Girish Juyal, one of the Hindu co-founders of MRM, said that national unity is more important than Muslim identity. He started out as an RSS worker in Jammu and Kashmir in the 90s

The state, bordering Pakistan and an eternal source of conflict between India and its neighbor, saw a rise in militancy of separatist Muslims at that time.

"In Kashmir I had come to realize that we should promote nationalism amongst the Muslims," he told DW while sipping on a cold coffee in one of central Delhi's upmarket cafés.

"Anything that assumes a different identity, even within the body, is like a cancer. We don't want anyone to identify as a Muslim. We want them to be Indian."

Read: How India's Muslims view the Kashmir dispute

Listen to audio 06:24

WorldLink: Cows under attack in India

Instilling patriotism

Juyal, now the national organizational convener of MRM, describes the MRM's annual calendar in detail. Functions are organized around most national festivals, from Republic Day in January to Independence Day in August and the Hindu festival Diwali at the end of the year. The national events are utilized to instill a "sense of patriotism" among Muslims, Juyal said. 

"The RSS uses the MRM just to advance their own agenda, to show opponents that they have Muslims on their side when they are criticized for anti-Muslim policies," Shoaib Khan, a social activist and former MRM member, told DW. He left the organization within one year after Modi won the 2014 elections.

"I was attracted by Modi's slogan, 'All Together, Development For All'," he said at his home in Joga Bai, a cluttered lower-middle class neighborhood in south Delhi. "MRM hardly does any development work on the ground. It is not really a priority of its leaders."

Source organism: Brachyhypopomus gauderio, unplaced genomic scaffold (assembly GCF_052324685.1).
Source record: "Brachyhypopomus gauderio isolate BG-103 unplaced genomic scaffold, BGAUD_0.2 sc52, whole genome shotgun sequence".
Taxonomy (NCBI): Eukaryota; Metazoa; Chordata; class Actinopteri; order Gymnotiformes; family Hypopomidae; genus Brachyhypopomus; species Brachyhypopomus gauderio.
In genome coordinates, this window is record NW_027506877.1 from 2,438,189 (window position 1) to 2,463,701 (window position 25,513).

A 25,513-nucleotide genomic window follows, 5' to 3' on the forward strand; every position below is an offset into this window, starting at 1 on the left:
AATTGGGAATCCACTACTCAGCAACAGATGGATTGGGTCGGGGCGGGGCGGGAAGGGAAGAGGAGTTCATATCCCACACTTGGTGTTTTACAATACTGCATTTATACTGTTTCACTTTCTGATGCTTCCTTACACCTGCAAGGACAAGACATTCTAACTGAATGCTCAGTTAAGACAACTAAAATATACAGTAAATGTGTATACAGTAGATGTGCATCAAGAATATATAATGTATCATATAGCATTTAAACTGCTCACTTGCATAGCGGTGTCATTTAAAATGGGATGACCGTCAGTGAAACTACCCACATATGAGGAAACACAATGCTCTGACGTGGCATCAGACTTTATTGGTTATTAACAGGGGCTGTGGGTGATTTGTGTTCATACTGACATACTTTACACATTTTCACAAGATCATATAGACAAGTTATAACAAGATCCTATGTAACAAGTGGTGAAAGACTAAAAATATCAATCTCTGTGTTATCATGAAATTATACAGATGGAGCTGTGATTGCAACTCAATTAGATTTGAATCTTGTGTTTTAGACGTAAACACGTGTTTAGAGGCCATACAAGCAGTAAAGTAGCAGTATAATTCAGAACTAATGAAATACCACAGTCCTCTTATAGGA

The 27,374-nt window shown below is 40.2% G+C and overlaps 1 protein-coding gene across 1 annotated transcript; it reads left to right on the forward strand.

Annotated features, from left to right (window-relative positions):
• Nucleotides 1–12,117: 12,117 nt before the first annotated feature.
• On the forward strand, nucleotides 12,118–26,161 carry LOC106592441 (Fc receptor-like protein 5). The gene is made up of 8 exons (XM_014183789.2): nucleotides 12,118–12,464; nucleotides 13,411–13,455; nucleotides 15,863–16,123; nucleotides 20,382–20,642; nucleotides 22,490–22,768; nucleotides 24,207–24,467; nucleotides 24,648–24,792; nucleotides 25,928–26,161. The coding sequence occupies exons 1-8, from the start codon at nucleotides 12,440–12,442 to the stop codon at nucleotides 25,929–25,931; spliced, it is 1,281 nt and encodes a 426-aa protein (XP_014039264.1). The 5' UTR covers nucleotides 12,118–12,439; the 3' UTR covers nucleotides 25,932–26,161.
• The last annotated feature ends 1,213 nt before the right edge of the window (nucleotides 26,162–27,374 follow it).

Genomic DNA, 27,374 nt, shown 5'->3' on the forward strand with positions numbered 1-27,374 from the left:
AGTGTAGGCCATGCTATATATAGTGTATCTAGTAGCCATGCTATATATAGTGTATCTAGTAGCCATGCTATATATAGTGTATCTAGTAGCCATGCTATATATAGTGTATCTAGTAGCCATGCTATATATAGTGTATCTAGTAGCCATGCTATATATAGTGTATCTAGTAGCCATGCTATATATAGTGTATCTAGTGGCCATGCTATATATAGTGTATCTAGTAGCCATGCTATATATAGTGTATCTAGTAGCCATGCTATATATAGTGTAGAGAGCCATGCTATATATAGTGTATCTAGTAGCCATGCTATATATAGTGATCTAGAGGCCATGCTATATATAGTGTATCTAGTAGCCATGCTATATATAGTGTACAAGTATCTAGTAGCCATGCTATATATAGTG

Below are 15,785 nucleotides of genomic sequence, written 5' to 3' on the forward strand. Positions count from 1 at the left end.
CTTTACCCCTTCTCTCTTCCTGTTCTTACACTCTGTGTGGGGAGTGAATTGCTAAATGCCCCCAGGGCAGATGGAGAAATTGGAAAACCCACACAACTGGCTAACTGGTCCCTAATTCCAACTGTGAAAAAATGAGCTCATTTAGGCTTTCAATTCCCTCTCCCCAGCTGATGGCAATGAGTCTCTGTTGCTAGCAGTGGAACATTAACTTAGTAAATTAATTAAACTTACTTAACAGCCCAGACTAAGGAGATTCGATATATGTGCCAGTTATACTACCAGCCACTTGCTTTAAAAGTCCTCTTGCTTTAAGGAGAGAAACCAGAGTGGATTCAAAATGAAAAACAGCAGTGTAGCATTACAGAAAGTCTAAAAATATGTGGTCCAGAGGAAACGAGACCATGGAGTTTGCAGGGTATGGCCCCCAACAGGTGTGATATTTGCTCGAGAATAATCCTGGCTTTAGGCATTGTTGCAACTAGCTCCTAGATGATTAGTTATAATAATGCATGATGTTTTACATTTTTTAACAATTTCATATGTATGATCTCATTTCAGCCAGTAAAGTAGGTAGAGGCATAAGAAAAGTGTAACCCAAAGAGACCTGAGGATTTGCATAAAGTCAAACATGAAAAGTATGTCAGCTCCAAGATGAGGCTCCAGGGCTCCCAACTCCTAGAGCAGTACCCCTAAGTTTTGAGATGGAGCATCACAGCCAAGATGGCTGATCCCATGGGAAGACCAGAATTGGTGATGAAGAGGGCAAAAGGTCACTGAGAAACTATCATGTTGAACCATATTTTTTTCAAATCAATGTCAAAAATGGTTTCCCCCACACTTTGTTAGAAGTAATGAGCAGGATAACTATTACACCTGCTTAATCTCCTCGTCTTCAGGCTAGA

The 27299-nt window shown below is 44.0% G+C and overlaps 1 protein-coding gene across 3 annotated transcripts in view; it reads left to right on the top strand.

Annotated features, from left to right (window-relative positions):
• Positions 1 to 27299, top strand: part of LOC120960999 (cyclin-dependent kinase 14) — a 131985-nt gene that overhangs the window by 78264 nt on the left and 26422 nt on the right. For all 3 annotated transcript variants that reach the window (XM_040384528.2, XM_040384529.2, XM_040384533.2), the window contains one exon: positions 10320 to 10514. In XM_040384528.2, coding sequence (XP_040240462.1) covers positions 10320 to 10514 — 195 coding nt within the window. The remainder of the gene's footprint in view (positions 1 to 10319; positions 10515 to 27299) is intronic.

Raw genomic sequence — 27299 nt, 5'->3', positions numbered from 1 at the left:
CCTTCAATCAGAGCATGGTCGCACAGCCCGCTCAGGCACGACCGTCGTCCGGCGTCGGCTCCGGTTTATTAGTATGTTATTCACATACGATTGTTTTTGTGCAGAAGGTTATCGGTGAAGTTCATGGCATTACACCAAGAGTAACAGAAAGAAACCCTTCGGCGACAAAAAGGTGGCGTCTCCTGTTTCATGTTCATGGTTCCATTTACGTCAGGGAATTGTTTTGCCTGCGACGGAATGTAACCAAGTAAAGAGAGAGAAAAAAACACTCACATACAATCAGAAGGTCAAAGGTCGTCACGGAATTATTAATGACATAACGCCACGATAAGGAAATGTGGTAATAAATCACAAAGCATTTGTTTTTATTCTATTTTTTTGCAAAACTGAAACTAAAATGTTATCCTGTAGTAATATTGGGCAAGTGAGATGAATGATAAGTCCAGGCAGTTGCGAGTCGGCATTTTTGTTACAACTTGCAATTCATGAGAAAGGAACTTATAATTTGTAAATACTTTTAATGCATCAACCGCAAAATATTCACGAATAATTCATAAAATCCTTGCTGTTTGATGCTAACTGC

Khan also found it hard to rhyme his Muslim identity with the RSS vision of nationality. "We follow our own scriptures. Of course I can respect a Hindu's love for cows, but I cannot follow it to the same extent," he said, adding that MRM "hardly has any support" with this.

Read: Indian Muslims want an end to racial profiling

Muslim distrust

Even Mohammad Afzal's wife Shahnaz admits that the MRM is largely distrusted within the community. Although 10,000 members is a fairly big number it is still a tiny fraction of India's 200 million Muslims.

A teacher, Shahnaz leads the women's cell of the organization. "We are very backward in education," she told DW. The spectacled, unveiled woman wants to make Muslim women more aware of healthcare and family planning.

"We do our best to convince our peers that we can develop better if we work with the RSS, as a mass organization for Hindus. But it is hard. I grew up myself learning that they are our enemy."

But she is not the one to give up. Both Afzal and his wife are looking forward to the next calendar event -the Hindu festival of Raksha Bandhan on August 4. They plan to have Hindu and Muslim girls tie a thread around the wrists of Muslim and Hindu boys, respectively, giving a twist to the traditional practice among Hindu siblings from the same family.

"We used to celebrate festivals together irrespective of castes or religions," said Afzal. "Our program is intended to promote brotherhood."

Watch video 12:02

World Stories - Tensions between Muslims and Hindus in India